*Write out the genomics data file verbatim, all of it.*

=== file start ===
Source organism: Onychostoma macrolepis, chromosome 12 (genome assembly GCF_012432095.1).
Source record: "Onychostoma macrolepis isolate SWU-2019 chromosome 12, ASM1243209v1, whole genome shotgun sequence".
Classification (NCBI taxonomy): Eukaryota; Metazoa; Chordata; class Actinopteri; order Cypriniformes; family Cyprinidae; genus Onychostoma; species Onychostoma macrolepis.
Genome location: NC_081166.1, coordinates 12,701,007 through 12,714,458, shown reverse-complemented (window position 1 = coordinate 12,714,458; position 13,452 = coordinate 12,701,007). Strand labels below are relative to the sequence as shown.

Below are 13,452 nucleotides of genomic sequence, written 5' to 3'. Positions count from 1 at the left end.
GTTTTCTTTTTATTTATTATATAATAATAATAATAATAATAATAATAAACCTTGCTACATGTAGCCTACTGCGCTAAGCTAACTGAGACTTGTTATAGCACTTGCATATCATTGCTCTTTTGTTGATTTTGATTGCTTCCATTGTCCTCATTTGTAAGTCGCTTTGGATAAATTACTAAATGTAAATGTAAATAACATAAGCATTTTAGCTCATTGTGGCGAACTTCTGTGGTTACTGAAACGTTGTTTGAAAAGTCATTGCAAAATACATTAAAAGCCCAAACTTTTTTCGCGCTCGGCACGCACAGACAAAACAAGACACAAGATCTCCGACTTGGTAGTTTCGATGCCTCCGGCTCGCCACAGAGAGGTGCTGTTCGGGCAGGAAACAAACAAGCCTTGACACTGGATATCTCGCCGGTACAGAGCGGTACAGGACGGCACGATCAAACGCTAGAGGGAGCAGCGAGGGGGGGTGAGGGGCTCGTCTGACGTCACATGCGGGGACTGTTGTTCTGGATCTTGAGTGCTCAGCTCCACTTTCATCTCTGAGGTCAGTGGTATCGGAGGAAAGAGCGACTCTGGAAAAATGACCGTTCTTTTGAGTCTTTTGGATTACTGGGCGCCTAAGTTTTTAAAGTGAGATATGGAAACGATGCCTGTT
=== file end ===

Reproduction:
Source organism: Onychostoma macrolepis, chromosome 12 (genome assembly GCF_012432095.1).
Source record: "Onychostoma macrolepis isolate SWU-2019 chromosome 12, ASM1243209v1, whole genome shotgun sequence".
Classification (NCBI taxonomy): Eukaryota; Metazoa; Chordata; class Actinopteri; order Cypriniformes; family Cyprinidae; genus Onychostoma; species Onychostoma macrolepis.
Genome location: NC_081166.1, coordinates 12,701,007 through 12,714,458, shown reverse-complemented (window position 1 = coordinate 12,714,458; position 13,452 = coordinate 12,701,007). Strand labels below are relative to the sequence as shown.

Below are 13,452 nucleotides of genomic sequence, written 5' to 3'. Positions count from 1 at the left end.
GTTTTCTTTTTATTTATTATATAATAATAATAATAATAATAATAATAAACCTTGCTACATGTAGCCTACTGCGCTAAGCTAACTGAGACTTGTTATAGCACTTGCATATCATTGCTCTTTTGTTGATTTTGATTGCTTCCATTGTCCTCATTTGTAAGTCGCTTTGGATAAATTACTAAATGTAAATGTAAATAACATAAGCATTTTAGCTCATTGTGGCGAACTTCTGTGGTTACTGAAACGTTGTTTGAAAAGTCATTGCAAAATACATTAAAAGCCCAAACTTTTTTCGCGCTCGGCACGCACAGACAAAACAAGACACAAGATCTCCGACTTGGTAGTTTCGATGCCTCCGGCTCGCCACAGAGAGGTGCTGTTCGGGCAGGAAACAAACAAGCCTTGACACTGGATATCTCGCCGGTACAGAGCGGTACAGGACGGCACGATCAAACGCTAGAGGGAGCAGCGAGGGGGGGTGAGGGGCTCGTCTGACGTCACATGCGGGGACTGTTGTTCTGGATCTTGAGTGCTCAGCTCCACTTTCATCTCTGAGGTCAGTGGTATCGGAGGAAAGAGCGACTCTGGAAAAATGACCGTTCTTTTGAGTCTTTTGGATTACTGGGCGCCTAAGTTTTTAAAGTGAGATATGGAAACGATGCCTGTT